Many people in West Virginia struggle with clinical depression. For some, the symptoms can be so severe that they interfere with a person's ability to work. Individuals who are unable to work due to their depression might choose to file for Social Security disability benefits.
To qualify for disability benefits, a person's condition must be expected to prevent them from holding a job for at least 12 months or be expected to end in death. A person who is applying for disability must also be able to provide proof about the nature and severity of his or her condition. This is typically done with notes and records from treating medical providers. Severity is determined by how the condition affects a person's ability to perform daily living activities such as cooking, shopping or bathing as well as social functioning and concentration.
Depression is evaluated under the category of affective disorders. To qualify for disability, the condition must cause documented thoughts of suicide, difficulty sleeping, decreased energy or feelings of guilt or worthlessness resulting in severe restriction in daily living activities or repeated periods of decompensation. Alternatively, the condition must be documented to have existed for at least two years and limit the claimant's ability to work, and it must improve with treatment.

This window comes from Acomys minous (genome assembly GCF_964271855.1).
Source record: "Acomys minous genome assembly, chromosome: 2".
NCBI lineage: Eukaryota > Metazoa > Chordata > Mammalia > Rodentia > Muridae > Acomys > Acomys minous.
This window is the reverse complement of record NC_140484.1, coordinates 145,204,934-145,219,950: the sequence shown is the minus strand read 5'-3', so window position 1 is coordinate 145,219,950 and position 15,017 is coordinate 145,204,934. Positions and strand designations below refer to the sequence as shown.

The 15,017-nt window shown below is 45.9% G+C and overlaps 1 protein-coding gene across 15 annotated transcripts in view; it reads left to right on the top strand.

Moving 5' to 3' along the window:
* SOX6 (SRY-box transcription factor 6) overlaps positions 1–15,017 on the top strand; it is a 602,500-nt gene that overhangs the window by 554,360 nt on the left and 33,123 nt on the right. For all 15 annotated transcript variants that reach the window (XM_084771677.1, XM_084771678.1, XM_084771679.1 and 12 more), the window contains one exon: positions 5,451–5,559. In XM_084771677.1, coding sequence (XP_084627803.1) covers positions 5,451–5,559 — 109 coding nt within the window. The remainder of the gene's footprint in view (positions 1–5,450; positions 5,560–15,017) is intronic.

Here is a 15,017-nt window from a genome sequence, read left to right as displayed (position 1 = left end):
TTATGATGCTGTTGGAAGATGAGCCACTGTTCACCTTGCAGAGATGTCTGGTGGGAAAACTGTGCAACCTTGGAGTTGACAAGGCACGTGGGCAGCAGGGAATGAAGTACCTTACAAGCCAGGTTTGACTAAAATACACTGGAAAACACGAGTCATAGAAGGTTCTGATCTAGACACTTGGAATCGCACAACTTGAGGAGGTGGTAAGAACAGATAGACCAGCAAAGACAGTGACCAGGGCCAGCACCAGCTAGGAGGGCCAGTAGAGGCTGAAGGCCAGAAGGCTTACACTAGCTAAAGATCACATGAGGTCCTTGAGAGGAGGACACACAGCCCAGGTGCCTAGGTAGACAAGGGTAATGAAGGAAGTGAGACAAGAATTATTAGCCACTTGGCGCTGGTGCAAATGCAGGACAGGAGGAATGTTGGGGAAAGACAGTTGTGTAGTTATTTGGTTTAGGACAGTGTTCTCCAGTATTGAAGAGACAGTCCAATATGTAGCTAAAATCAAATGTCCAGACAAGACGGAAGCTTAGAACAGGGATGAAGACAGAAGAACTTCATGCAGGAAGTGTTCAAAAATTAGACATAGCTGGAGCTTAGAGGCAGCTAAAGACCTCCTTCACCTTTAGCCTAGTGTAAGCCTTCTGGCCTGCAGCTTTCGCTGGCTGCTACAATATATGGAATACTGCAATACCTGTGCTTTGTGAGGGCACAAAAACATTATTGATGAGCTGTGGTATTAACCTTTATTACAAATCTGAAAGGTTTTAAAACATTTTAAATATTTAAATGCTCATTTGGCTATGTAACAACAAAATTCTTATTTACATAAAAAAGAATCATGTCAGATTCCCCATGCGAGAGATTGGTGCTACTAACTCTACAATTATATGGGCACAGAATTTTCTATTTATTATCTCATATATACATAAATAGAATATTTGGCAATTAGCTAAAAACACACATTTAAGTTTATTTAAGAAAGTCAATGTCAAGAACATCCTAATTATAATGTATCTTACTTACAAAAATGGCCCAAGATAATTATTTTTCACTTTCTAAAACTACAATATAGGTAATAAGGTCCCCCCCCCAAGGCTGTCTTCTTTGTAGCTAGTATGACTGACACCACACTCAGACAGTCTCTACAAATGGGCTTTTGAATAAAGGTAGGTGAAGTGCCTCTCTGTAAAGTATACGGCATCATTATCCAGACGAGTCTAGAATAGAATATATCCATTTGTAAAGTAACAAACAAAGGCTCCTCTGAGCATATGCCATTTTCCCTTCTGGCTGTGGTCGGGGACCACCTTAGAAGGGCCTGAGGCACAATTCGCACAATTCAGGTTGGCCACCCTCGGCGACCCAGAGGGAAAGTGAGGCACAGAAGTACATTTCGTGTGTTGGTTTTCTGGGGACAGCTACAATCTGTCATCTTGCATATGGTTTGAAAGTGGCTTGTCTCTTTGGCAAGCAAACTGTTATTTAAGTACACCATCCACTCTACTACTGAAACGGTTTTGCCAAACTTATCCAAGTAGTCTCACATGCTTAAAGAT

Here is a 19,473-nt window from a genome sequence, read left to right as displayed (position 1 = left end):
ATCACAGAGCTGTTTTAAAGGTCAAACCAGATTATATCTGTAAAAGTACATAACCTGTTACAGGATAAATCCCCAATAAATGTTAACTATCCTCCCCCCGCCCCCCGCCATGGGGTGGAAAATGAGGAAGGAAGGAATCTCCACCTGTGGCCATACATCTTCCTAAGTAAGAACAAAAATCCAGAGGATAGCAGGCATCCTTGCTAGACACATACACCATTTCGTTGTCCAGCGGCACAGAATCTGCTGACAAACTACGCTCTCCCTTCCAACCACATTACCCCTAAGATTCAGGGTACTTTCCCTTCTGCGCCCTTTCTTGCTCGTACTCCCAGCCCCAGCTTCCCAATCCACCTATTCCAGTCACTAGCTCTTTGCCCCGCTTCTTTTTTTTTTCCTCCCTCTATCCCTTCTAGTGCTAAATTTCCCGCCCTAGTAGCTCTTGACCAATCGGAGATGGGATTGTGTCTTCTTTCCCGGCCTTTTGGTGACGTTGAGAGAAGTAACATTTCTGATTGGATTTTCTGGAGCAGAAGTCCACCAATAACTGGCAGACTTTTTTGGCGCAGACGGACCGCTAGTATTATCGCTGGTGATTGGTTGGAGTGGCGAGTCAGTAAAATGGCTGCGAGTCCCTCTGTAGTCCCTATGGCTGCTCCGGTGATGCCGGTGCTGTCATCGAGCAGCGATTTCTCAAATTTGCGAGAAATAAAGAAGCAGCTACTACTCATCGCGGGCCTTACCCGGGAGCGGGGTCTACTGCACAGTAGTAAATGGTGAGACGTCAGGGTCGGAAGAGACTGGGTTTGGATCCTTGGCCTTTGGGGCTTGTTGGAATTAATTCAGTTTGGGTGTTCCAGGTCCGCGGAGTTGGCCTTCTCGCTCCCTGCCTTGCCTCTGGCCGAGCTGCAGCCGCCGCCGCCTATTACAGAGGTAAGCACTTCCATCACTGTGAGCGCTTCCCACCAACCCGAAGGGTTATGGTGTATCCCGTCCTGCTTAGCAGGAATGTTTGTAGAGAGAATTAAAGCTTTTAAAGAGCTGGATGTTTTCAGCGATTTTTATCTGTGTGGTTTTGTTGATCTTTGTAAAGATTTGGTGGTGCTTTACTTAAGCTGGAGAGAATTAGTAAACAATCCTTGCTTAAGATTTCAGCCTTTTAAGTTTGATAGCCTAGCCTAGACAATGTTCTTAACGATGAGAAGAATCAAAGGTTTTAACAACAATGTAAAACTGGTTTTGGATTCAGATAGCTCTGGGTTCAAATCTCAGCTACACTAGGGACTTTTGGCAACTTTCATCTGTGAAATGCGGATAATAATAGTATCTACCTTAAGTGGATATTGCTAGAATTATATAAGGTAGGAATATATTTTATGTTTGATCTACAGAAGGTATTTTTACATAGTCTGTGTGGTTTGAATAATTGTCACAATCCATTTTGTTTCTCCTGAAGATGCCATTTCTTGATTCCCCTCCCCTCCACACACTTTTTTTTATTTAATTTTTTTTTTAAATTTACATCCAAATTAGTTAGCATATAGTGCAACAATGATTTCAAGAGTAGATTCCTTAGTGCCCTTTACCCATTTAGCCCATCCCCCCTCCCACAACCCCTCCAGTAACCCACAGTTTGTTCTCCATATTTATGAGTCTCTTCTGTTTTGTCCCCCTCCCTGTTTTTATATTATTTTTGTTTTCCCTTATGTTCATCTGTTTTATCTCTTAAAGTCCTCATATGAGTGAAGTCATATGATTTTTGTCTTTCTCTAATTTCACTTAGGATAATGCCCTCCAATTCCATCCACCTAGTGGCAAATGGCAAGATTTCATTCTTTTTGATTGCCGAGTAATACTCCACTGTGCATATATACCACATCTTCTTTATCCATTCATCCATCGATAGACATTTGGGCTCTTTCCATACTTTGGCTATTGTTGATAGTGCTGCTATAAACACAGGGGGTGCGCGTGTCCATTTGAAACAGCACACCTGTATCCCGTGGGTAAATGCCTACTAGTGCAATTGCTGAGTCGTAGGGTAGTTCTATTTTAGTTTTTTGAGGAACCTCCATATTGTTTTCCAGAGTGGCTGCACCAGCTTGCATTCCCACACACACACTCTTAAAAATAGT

A person filing for Social Security disability benefits for mental conditions may wish to consult an attorney. An attorney may be able to help clients understand the application process and help the client request an administrative hearing if his or her initial application has been denied. It is possible for applicants who were denied initially to have their claim approved at the hearing stage.